|"There is no worthier accomplishment for a man with a moustache than to take soup in an inoffensive manner… and by no means should the moustache be used to strain the soup." Cornelia Dobbs’ 1908 "Guide to Manners"|
|Example of a U.K. made, all silver moustache spoon, c 1880s ~ English author and poet, Rudyard Kipling once wrote of a woman who had complained that being kissed by a man who'd not wax his mustache was like "eating an egg without salt".|
Throughout time, mustaches, or moustaches, if you will, have fallen in and out of fashion. In the 1800s, mustaches were worn by the most prominent of men, including several U.S. Presidents and other world leaders of the era.
Russian Tzar Nikolas II
|U.S. President Grover Cleveland|
|A British "Improved" Moustache Spoon, in 1879, by T.P. Lomas|
|Great Britain's King Edward VII|
|U.S. President Theodore Roosevelt|
In the late 1800s and early 1900s, dining etiquette dictated that one have the correct utensils and other accoutrements at the dining table to be fashionable. Men with food in their mustaches were not fashionable in the least, so spoons and guards were invented for them.
Though mustaches and beards have made comebacks over the years, everything for mustaches except for mustache cups, seemed to fall out of favor until the 1970s. Still, the inventions to hold a man's mustache up while he ate or drank, and their explanations, or descriptions, never fail to amuse.
|"Since I don't smoke, I decided to grow a mustache is better for the health." ~Salvador Dali|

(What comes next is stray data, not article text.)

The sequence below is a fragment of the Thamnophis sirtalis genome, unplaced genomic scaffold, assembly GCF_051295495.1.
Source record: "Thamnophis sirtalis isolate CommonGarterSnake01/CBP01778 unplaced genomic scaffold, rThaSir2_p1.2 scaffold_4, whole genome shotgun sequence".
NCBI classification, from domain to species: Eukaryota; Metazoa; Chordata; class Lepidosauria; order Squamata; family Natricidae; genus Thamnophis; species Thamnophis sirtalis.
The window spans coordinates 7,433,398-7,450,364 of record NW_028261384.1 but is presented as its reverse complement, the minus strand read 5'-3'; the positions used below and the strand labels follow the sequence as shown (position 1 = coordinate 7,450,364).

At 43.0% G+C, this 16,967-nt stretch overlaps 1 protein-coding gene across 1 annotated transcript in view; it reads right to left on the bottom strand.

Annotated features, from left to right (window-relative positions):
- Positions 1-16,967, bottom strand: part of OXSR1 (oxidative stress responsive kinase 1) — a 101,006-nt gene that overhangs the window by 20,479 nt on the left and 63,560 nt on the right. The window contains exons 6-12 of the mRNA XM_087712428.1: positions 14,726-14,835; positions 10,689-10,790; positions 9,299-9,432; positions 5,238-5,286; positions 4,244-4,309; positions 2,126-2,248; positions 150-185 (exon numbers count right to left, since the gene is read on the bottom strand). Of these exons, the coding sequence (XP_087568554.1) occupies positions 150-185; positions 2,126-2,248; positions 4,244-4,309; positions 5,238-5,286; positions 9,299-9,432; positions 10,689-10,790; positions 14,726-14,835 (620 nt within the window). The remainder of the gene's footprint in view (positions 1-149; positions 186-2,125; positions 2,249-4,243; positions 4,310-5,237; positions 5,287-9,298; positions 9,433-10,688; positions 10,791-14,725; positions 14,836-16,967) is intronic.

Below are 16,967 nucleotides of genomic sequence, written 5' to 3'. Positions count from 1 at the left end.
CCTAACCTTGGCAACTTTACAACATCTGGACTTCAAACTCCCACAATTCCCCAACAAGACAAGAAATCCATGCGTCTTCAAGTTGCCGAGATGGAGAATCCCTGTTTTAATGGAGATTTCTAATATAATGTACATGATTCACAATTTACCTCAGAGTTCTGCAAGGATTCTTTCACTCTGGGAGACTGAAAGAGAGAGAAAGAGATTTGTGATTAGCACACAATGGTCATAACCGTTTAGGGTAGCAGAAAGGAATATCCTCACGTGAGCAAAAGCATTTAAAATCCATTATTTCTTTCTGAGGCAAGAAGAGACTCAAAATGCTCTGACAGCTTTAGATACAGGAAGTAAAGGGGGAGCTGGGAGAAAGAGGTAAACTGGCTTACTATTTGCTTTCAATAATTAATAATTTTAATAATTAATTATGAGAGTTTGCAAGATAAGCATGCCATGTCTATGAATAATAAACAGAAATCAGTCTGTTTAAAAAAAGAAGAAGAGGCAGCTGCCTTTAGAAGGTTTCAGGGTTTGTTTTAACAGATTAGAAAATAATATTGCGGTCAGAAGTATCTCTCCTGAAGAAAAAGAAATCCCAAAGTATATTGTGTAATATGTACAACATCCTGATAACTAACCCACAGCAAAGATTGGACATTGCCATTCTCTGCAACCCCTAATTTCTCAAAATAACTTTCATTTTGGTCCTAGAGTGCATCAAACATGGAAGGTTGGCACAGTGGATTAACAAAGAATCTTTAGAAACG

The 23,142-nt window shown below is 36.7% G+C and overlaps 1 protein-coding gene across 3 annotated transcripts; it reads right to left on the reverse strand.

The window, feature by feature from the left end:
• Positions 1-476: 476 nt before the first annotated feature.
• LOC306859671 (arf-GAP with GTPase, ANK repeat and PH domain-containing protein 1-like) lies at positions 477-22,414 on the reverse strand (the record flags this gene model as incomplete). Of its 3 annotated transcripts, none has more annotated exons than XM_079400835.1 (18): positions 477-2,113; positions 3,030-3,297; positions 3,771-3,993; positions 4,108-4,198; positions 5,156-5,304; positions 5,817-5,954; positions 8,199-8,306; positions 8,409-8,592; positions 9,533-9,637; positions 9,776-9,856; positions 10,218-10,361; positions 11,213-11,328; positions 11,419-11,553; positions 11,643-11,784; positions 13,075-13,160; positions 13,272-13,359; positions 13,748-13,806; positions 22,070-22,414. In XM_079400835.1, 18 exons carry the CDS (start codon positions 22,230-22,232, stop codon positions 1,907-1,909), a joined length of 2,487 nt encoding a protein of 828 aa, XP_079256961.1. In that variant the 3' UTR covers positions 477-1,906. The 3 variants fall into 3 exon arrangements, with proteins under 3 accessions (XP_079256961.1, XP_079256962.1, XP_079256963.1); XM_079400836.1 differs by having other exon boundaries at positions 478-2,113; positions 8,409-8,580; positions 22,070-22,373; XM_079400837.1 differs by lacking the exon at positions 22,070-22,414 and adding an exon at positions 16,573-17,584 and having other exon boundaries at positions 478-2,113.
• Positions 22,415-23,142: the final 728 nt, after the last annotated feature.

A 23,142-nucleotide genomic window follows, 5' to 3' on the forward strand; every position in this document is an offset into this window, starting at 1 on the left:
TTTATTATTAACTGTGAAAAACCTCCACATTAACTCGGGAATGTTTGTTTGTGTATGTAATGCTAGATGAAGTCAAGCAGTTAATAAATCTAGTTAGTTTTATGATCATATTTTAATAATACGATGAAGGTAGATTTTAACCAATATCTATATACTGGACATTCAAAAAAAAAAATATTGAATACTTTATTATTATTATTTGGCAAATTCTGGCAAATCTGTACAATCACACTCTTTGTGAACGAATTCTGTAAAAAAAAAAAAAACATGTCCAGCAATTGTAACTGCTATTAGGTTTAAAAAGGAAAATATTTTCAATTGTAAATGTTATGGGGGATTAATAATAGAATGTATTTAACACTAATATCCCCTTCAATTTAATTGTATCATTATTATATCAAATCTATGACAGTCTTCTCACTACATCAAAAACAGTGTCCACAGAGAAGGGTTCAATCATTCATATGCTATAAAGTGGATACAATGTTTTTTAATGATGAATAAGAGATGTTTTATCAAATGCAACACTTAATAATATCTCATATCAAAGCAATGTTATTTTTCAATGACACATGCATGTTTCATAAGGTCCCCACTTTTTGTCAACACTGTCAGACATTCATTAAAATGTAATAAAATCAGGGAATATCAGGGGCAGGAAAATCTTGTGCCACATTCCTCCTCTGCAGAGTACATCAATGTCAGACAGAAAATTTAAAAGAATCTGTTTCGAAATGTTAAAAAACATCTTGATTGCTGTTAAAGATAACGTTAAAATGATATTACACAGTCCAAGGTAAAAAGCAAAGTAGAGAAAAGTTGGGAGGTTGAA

“Soup is the first course. All should accept it even if they let it remain untouched, because it is better to make a pretense of eating until the next course is served, than to sit waiting, or compel the servants to serve one before the rest. Soup should not be called for a second time. A soup-plate should never be tilted for the last spoonful.” John H. Young , “Our Deportment” 1879
“It is considered vulgar to take fish or soup twice. The reason for not being helped twice to fish or soup at a large dinner-party is, because by doing so you keep three parts of the company staring at you whilst waiting for the second course, which is spoiling, much to the annoyance of the mistress of the house. The selfish greediness, therefore, of so doing constitutes its vulgarity. At a family dinner it is of less importance, and is consequently often done.
You will sip your soup as quietly as possible from the side of the spoon, and you, of course, will not commit the vulgarity of blowing in it, or trying to cool it, after it is in your mouth, by drawing in an unusual quantity of air, for by so doing you would be sure to annoy, if you did not turn the stomach of the lady or gentleman next to you.
Be careful and do not touch either your knife or your fork until after you have finished eating your soup. Leave your spoon in your soup plate, that the servant may remove them.”Arthur Martine, from “Martine's Hand-book of Etiquette, and Guide to True Politeness” 1866
“Never blow your soup if it is too hot, but wait until it cools. Never raise your plate to your lips, but eat with your spoon.”
Cecil B. Hartley “The Gentlemen's Book of Etiquette and Manual of Politeness"
“In taking any liquid either from a spoon or drinking vessel, no noise must ever be made.” Emily Post, 1922
|Reed and Barton reissued these left-handed and right-handed mustache spoons for men in the 1970s, when mustaches made a comeback.|
“Push your soup spoon from the front of the bowl away from you to catch a mouthful. Bring this to your mouth and tip the soup in from the side of the spoon; don't try eating with your spoon at 90 degrees to your mouth. Don't suck or slurp. Tilt the bowl away from you in order to get the last few spoonfuls. Put your spoon down while you break off pieces of bread. Leave your spoon in the bowl, not on the side plate, when you have finished." Debrett's
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